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Gear guide: backpacks

Fit, volume, and features. These are the three most important considerations when choosing a new backpack. Learn what to look for in each here.

Hiker carrying Osprey backpack

Choosing the right backpack is one of the most important decisions you’ll make when gearing up for a trip. Besides having the right capacity for the amount of kit you expect to carry, the right pack will be comfortable to wear, and have features that suit your approach – fast & light or fully kitted. In this very comprehensive gear guide, I look at how these key aspects of backpack design can help you narrow down your choices when you choose your next (or first) pack. On that note, new backpackers should know that this is only one article in a whole series created for first-time backpackers. Next in this series are guides on what to pack for an overnight hike and how to pack a backpack. Read them all, and you’ll be a lot better prepared for your first overnight hike.

Traditional vs ultralight backpacks

Over the past 20 years, certain advancements in the manufacturing industry have made it possible to make gear that is lighter and, in some cases, more compact. These developments have, in turn, driven a trend that has seen backpackers reducing their base weights and using packs with less volume. This lightening of kit was welcomed by all, but then there were still some performance-focussed adventurers who weren’t content with a mere 7-pound reduction. They wanted to go properly light, take the pace up a notch or two, and put in average daily miles that just weren’t possible before. So they eschewed the little luxuries carried by most backers, bought only the very lightest gear (still only packing the bare minimum), and then still resorted to weight-saving hacks like sawing off their toothbrush handles.

How are ultralight packs different to regular packs?

Of course, there’s little point to saving 0.5 ounces on a shortened toothbrush when the pack itself is a lot heavier than it needs to be. So some gear designers started making packs with lighter materials and did away with some of the features commonly seen on fully-featured packs. In keeping with the bare essentials philosophy of the budding fast & light movement, these stripped down packs incorporated only the most necessary features. Low-volume models did away with frames, padded hip belts, sleeping bag compartment, compression straps, and tool attachment points. And because they had roll-top closures, pack lids with zippered compartments weren’t even an option.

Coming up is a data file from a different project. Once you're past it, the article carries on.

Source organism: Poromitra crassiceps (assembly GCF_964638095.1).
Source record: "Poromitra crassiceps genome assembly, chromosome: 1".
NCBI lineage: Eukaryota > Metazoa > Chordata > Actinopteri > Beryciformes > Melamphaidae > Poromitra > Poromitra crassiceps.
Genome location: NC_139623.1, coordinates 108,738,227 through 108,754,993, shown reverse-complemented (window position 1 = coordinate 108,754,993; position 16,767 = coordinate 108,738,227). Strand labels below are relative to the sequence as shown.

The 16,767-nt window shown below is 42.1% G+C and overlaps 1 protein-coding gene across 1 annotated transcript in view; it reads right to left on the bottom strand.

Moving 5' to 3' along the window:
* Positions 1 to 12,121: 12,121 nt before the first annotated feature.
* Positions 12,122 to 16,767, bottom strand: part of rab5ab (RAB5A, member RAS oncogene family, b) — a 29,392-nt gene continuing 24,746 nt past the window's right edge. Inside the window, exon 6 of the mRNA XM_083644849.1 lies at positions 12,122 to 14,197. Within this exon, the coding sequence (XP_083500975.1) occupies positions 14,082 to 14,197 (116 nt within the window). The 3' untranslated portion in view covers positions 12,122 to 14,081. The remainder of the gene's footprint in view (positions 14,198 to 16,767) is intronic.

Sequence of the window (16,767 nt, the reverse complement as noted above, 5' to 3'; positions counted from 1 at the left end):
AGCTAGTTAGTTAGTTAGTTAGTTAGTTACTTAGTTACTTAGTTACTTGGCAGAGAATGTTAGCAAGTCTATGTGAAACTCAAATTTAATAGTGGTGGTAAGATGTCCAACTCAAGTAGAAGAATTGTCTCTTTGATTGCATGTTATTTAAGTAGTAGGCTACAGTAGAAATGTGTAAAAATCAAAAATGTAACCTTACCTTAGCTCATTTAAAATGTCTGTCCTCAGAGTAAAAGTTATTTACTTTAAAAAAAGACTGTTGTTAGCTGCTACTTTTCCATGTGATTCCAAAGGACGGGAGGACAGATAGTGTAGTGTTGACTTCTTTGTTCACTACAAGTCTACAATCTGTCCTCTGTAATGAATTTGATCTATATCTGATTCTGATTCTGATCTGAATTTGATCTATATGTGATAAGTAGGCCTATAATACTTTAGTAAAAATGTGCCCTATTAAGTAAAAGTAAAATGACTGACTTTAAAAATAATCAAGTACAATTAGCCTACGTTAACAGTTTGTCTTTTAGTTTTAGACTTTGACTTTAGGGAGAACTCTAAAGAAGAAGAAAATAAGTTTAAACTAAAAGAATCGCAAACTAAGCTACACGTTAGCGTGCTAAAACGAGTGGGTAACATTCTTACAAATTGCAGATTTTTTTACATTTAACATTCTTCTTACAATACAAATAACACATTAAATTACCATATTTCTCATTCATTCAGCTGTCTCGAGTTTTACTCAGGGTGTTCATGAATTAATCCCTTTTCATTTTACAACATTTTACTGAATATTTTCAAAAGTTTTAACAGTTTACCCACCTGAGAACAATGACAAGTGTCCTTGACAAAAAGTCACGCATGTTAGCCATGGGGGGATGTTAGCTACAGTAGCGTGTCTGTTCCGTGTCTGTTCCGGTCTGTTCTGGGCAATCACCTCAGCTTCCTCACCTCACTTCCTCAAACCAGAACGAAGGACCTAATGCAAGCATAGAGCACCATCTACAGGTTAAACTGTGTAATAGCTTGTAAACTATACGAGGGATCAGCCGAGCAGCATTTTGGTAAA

Ultralight backpack alongside traditional backpack
To be made as light as possible, ultralight backpacks like the Zpacks Nero on the right usually lack many of the features found on traditional packs.

Did the ‘light is right’ advocates miss these features? Hardly, especially since they’d just reduced the weight of their packs by 2.5 lb. But of course, this fast & light approach is not for everyone. Some backpackers simply prefer to spend more time on the trail and don’t mind carrying several extra pounds if it means being able to enjoy their creature comforts when they make camp. Other hikers might not have the experience necessary to put together a kit that meets their needs and keeps weight and bulk to a minimum. The decision to go ultralight or even just light is one that needs careful consideration – one that factors in your preferred comfort level, experience, and objectives.

When to not use an ultralight pack

It’s important to consider the base weight of your kit before deciding between an ultralight and fully-featured pack. Because low-volume ultralight packs lack supportive hip belts, they’re only good for carrying a total weight up to 20 pounds. If your pack weight is going to be heavier than this, I’d recommend a fully-featured pack. If, on the other hand, you need a pack with more volume, you might still be able to use an ultralight pack with a carbon frame. The difference in weight between an ultralight 60 liter pack and regular 60 liter pack is around 3 lb (1.4 kg) – an 11% difference in pack weight if you start with 35 lb. For this you will give up a pack lid with a zippered pocket, a sleeping bag compartment, compression straps, and tool attachment points. Whether or not these sacrifices are worth the reduction in weight will depend on your personal preferences and priorities.